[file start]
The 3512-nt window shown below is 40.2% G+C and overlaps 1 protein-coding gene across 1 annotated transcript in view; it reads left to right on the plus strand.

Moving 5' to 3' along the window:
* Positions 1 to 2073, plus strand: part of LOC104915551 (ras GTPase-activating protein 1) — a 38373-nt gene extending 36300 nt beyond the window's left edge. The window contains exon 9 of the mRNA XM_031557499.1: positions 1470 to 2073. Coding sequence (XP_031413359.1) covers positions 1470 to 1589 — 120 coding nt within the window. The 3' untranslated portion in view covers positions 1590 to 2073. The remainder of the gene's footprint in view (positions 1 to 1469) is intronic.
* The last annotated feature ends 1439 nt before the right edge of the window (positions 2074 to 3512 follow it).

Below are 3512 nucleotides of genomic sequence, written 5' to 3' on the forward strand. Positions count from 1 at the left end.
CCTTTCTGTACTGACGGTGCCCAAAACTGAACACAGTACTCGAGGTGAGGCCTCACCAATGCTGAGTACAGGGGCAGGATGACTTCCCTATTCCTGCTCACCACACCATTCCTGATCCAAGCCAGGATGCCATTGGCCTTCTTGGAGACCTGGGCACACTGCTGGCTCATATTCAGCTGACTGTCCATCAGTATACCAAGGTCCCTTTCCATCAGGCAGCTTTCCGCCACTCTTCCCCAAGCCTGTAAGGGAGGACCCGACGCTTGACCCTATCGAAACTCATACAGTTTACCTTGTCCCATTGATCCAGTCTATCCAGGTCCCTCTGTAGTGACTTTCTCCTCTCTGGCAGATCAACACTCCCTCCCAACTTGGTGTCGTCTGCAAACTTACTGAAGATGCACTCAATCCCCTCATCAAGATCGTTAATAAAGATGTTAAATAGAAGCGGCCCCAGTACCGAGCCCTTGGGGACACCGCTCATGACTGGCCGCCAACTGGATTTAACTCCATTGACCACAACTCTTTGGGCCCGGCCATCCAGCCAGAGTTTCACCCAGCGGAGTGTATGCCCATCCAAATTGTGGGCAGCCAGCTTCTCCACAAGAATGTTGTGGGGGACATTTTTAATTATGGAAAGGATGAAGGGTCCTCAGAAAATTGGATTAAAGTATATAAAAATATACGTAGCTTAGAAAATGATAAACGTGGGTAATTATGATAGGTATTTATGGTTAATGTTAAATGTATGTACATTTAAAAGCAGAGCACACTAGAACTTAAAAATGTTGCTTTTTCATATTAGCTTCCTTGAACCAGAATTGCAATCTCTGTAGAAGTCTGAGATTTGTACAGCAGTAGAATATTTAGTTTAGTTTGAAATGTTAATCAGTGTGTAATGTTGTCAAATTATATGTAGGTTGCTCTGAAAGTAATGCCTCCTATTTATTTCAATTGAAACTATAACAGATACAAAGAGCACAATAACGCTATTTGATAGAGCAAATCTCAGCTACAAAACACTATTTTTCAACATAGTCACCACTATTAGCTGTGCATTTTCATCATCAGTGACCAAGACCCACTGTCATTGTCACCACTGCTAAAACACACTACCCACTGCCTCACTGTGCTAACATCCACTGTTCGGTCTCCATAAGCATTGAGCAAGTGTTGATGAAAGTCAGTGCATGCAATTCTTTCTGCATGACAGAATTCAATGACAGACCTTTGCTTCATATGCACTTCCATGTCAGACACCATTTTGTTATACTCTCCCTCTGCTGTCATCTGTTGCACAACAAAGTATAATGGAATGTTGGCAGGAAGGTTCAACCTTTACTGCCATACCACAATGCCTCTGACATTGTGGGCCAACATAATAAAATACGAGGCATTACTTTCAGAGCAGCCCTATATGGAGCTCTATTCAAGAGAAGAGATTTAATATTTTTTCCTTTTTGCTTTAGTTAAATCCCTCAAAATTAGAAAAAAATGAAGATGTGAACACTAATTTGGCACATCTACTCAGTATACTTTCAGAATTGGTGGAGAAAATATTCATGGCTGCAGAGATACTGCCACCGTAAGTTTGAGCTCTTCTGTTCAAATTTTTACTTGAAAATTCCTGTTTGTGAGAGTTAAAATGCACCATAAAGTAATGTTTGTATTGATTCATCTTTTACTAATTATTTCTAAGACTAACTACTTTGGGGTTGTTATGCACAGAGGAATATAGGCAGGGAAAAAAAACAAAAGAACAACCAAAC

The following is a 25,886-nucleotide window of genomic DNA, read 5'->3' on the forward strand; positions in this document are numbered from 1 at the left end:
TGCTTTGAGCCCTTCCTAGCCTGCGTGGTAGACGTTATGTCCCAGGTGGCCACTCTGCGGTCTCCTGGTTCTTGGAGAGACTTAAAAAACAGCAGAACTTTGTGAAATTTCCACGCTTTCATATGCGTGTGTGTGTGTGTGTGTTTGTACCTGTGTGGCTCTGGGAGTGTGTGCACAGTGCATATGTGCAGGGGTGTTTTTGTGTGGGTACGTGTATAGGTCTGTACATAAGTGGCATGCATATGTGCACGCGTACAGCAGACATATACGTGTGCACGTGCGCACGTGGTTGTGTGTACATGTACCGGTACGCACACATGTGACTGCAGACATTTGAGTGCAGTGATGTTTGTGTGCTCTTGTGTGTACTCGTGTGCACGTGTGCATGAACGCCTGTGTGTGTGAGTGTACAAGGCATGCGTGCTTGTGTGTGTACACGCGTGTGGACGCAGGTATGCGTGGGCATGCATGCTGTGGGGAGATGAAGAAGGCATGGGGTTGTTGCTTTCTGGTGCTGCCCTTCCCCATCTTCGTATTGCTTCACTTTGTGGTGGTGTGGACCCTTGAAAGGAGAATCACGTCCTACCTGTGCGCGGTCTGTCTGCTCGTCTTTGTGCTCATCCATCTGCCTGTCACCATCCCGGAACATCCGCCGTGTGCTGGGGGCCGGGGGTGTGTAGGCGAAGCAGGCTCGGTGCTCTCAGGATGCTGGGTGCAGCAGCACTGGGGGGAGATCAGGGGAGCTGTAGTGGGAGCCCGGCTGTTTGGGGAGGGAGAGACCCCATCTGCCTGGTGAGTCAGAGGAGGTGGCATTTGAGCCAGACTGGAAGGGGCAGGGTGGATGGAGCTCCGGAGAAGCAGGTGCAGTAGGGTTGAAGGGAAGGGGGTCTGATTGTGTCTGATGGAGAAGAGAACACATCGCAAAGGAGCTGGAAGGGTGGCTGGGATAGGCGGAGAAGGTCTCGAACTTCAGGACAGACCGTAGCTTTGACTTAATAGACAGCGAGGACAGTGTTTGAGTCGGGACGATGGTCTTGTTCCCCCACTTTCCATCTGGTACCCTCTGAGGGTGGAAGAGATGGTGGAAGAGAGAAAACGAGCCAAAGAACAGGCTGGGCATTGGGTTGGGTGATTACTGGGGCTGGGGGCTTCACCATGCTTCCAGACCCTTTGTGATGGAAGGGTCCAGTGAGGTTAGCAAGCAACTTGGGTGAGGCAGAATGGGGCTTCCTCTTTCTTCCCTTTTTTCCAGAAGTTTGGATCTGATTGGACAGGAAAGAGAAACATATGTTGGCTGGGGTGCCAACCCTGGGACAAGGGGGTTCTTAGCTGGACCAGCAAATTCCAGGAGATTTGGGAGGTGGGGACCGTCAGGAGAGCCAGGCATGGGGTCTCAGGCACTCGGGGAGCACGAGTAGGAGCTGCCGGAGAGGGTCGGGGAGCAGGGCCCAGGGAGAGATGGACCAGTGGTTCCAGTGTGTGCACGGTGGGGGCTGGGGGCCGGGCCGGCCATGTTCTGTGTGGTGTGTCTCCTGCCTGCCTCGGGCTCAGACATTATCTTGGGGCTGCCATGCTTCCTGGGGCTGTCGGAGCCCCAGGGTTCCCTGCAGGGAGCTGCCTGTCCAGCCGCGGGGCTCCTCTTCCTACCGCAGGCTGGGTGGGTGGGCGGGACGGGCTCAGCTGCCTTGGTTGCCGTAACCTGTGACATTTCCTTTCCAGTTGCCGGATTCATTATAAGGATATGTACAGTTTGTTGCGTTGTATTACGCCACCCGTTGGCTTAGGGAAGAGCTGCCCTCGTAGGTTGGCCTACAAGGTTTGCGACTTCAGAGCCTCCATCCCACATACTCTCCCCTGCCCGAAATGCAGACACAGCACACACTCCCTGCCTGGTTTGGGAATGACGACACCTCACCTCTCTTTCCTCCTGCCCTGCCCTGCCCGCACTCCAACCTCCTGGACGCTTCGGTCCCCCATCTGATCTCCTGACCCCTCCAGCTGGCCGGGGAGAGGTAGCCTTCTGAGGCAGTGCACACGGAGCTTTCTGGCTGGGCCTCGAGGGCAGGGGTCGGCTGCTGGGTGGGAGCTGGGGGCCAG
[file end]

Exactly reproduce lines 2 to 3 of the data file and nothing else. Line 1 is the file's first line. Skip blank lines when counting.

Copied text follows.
Moving 5' to 3' along the window:
* Positions 1 to 2073, plus strand: part of LOC104915551 (ras GTPase-activating protein 1) — a 38373-nt gene extending 36300 nt beyond the window's left edge. The window contains exon 9 of the mRNA XM_031557499.1: positions 1470 to 2073. Coding sequence (XP_031413359.1) covers positions 1470 to 1589 — 120 coding nt within the window. The 3' untranslated portion in view covers positions 1590 to 2073. The remainder of the gene's footprint in view (positions 1 to 1469) is intronic.